Sergio Garcia watches his tee shot on the first hole during...

Sergio Garcia watches his tee shot on the first hole during the first round of the Houston Open golf tournament Thursday, Nov. 5, 2020, in Houston.  Credit: AP/David J. Phillip

One of the sure signs of spring comes the second weekend of April when golf fans turn on CBS and hear the familiar Masters theme song and see the azaleas in bloom at Augusta National Golf Club. But the COVID-19 pandemic has upset the sports calendar and delayed the start of the Masters to this coming Thursday in November, where it will compete with college and pro football and serve as the appetizer for Thanksgiving instead of a harbinger of spring.

"This is going to be a Masters unlike any other," CBS Sports chairman Sean McManus said on a Zoom video conference Monday. "The course is going to look different; it’s going to feel different. There are going to be no patrons, so, it gives us an opportunity maybe for some new and different camera angles. I think it’s going to be an amazing experience."

On Sunday, the final round will start earlier in the morning so the final putt will be expected to drop about 3 p.m., allowing a one-hour window for a possible playoff before the 4 p.m. slot for NFL football on CBS.

Longtime Masters commentator Jim Nantz said the 11 tournaments CBS has carried since the PGA restart have helped the network prepare for Augusta. "I really believe, when we get the competition started, it’s going to feel like the Masters," Nantz said.

On Monday, it was announced that 2017 Masters champion Sergio Garcia will miss the Masters after a positive COVID test. The 40-year-old, who recently won the Sanderson Farms PGA Tour event, had the longest current streak of consecutive majors played at 84. Chile’s Joaquin Niemann also withdrew after a positive test.

This Masters can’t be as exciting as the last one 19 months ago when Tiger Woods ended an 11-year major championship drought by winning his fifth green jacket and 15th major overall.

Three-time Masters champion Nick Faldo said the back problems that have plagued Woods will make it difficult for him along with projections of showers this week that will make the course play longer.

"It’s an extremely difficult task this week for Tiger to rekindle that amazing magic from last year…when he was doing it for his children to show his children he could still be a champion," Faldo said. "I don’t believe you can flip the switch on that. There’s 10 guys or more who are very long hitters which is obviously going to be key."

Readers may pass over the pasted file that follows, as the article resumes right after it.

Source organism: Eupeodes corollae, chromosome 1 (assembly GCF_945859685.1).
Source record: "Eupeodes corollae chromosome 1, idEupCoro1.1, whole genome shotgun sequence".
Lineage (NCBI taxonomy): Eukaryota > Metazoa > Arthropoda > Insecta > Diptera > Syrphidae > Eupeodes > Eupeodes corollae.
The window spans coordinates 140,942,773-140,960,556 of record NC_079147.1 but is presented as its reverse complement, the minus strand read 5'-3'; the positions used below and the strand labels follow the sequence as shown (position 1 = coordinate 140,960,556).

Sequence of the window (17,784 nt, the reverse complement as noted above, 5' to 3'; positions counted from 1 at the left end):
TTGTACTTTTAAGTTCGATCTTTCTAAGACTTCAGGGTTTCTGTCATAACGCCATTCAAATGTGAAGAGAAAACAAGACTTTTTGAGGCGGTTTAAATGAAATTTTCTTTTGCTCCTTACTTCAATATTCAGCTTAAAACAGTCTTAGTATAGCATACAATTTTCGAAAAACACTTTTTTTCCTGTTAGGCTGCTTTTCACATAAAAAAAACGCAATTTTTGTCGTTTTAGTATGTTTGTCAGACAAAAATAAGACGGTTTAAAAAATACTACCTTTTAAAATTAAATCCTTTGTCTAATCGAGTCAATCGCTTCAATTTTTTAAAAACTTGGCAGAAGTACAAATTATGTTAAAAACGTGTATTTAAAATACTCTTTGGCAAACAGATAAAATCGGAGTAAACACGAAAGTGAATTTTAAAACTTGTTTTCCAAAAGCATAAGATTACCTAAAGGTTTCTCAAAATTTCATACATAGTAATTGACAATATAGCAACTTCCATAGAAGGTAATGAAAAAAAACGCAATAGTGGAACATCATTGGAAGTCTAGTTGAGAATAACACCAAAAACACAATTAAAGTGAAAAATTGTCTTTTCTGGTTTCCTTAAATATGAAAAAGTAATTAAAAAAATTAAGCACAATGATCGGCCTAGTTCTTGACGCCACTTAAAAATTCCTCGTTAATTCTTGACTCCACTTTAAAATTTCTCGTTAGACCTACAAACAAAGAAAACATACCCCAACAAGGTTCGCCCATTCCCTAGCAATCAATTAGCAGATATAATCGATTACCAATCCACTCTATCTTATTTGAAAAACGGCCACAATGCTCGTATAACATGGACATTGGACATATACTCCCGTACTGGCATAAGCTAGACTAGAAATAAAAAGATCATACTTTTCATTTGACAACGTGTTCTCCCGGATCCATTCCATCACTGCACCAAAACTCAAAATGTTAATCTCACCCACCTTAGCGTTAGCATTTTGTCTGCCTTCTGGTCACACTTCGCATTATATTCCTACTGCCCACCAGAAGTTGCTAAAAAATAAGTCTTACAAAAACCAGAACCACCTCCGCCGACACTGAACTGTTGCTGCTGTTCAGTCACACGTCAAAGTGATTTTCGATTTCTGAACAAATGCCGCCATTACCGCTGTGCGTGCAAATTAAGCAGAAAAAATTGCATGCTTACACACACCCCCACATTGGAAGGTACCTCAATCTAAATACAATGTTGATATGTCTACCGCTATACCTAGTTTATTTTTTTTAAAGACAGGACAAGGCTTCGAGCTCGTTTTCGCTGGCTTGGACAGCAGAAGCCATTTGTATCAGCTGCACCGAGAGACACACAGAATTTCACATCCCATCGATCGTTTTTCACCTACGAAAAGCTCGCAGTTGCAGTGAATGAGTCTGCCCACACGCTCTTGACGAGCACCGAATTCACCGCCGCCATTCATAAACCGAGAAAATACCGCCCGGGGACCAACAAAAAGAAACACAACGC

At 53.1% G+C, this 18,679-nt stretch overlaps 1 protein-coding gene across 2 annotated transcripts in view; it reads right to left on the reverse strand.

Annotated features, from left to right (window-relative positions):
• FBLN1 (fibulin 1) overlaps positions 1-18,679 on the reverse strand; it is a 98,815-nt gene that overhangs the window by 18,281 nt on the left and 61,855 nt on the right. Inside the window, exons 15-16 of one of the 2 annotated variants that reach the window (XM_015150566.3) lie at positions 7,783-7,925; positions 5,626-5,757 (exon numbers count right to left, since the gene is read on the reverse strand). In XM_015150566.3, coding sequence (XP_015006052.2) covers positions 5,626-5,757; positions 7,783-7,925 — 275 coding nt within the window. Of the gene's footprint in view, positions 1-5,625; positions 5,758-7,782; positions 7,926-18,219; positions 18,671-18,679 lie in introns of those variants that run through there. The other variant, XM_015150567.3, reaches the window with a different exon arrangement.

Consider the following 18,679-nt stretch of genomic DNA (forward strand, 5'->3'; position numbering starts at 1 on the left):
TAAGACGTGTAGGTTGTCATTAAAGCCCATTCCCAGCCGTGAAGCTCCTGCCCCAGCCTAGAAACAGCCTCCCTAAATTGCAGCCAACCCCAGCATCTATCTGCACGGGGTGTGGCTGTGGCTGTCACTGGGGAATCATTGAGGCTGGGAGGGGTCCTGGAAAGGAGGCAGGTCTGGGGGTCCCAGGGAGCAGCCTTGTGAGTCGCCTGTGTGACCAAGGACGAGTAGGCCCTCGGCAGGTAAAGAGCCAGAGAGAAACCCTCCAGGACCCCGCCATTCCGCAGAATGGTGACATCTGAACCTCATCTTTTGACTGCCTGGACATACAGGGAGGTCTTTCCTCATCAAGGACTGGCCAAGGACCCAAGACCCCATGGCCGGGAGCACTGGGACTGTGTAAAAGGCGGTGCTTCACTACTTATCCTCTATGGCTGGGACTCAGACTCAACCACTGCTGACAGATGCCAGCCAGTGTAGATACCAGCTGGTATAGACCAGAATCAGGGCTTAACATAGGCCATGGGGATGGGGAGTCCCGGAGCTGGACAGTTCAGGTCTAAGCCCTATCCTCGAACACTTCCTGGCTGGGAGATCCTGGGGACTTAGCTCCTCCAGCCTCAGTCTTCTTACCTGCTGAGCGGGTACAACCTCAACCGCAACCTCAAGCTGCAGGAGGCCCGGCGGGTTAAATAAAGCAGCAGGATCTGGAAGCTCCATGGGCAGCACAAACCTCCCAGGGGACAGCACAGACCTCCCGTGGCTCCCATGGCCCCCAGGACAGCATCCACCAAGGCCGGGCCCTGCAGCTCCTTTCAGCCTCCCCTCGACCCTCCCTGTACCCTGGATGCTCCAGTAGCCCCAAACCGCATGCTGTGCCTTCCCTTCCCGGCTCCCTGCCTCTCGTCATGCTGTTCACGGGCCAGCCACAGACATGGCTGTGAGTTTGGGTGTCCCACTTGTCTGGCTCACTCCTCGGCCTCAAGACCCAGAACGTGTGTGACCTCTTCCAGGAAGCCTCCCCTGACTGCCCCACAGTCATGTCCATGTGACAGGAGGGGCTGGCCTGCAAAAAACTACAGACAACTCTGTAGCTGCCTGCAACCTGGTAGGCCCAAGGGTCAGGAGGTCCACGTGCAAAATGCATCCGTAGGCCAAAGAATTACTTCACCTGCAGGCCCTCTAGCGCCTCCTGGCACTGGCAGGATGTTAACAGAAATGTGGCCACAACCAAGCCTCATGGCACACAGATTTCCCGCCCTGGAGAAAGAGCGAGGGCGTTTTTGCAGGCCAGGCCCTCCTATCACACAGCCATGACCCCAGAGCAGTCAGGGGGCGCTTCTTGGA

The most prominent is current U.S. Open champion Bryson DeChambeau, who might try a 48-inch driver, 2 ½ inches longer than standard, in search of even more length. Faldo said there are rumors that DeChambeau reached the 350-yard par-4 third hole with a 3-wood off the tee and has been hitting the ball incredibly close to several long par-4 holes.

Commentator Dottie Pepper said she walked the course Monday morning with DeChambeau in mind, scouting for places where he might take shortcuts, such as the par-5th 13th hole, here he might hit driver and wedge to the green.

"It’s still about getting the ball in the hole, and while he did it at Winged Foot, I think this is a little bit different animal here at August National," Pepper said. "But I walked it with Bryson in mind. I thought, ‘Well, that’s going to be a little different.’ But getting it around Augusta National is about leaving yourself the optimum angle…If he can be patient enough to do that, then, I think he has a chance."

Faldo lamented the fact there will be mostly silence and no "patrons" packed closely around the 18th green on Sunday. "But being the Masters and playing the second nine for a green jacket, it will still have incredible intensity," Faldo said. "Just you and your caddy. You’re probably going to hear your own heartbeat. You’re certainly going to feel it.

"It’s all going to be very quiet. The good thing is there will still be a green jacket waiting for you at Butler Cabin. It will feel good by then."

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